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Kawasaki disease (KD) is an acute inflammatory vasculitis that predominantly occurs in children under 5 years of age.1 It is associated with the development of coronary artery aneurysms (CAA) in 15–25% of untreated cases.2 Standard treatment consists of high-dose intravenous immunoglobulins (IVIG) along with aspirin.3 About 15% of patients do not respond to a single dose of IVIG and need retreatment.4 When ongoing signs of active disease are present, methylprednisolone pulses are often administered.5 If there is a lack of response, alternative anti-inflammatory medication such as infliximab or plasmapheresis have been suggested in individual case series.6 ,7 We report, for the first time, the beneficial use of an interleukin-1 receptor antagonist (IL-1RA) in relapsing KD.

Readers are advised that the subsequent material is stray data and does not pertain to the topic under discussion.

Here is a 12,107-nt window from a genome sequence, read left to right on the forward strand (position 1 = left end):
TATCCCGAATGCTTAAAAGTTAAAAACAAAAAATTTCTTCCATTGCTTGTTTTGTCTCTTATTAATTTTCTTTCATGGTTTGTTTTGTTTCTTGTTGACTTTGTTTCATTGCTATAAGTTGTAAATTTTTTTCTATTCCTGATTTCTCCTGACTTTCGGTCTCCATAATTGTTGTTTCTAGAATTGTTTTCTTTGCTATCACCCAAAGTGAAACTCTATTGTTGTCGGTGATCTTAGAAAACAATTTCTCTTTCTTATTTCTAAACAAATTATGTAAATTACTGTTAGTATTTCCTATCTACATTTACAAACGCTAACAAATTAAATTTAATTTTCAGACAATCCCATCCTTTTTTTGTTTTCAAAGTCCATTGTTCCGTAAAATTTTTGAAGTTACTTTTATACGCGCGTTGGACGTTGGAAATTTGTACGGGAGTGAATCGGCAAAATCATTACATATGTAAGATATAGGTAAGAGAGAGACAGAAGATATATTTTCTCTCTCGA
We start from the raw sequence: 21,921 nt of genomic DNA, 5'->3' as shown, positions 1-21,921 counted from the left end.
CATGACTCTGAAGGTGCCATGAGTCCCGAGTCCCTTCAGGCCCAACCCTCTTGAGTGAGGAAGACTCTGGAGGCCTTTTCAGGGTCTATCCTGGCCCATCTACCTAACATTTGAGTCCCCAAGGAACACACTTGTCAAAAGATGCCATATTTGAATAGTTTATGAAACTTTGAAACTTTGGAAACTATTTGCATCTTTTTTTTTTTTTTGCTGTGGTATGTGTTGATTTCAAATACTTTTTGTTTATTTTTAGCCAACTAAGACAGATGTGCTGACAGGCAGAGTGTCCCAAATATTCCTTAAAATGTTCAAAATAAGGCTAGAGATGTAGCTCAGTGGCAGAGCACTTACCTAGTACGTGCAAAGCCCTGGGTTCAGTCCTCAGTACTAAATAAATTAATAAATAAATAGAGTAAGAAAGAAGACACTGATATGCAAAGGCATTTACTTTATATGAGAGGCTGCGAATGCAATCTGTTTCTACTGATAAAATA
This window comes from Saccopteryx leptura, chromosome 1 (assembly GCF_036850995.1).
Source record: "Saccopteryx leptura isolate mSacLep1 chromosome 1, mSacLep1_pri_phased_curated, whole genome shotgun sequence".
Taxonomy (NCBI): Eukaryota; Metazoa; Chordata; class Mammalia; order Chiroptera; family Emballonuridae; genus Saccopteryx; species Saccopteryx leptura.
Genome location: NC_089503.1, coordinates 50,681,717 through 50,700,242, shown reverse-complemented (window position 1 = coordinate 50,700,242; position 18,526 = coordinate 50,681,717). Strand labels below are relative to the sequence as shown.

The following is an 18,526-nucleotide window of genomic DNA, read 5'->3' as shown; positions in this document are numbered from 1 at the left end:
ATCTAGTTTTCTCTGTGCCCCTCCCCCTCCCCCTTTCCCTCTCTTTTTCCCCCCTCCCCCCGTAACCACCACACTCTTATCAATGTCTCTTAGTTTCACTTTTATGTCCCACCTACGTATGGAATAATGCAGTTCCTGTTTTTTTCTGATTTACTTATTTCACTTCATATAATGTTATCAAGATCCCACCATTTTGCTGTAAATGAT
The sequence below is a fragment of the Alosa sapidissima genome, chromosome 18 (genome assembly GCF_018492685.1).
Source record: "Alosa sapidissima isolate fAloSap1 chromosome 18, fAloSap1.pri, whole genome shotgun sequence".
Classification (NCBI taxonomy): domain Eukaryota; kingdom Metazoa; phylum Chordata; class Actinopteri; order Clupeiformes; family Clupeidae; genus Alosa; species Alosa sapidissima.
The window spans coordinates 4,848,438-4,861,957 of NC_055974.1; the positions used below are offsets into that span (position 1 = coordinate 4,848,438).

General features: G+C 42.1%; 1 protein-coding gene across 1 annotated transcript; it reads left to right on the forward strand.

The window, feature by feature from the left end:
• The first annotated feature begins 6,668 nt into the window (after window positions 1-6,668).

A 2-year-old boy was presented with persistent fever, coughing and swollen cervical lymph nodes. The boy's condition had not improved with empirical antibiotic treatment. He developed a rash, conjunctivitis and swollen extremities. Upon admission the …
Competing interests None.
Provenance and peer review Not commissioned; externally peer reviewed.
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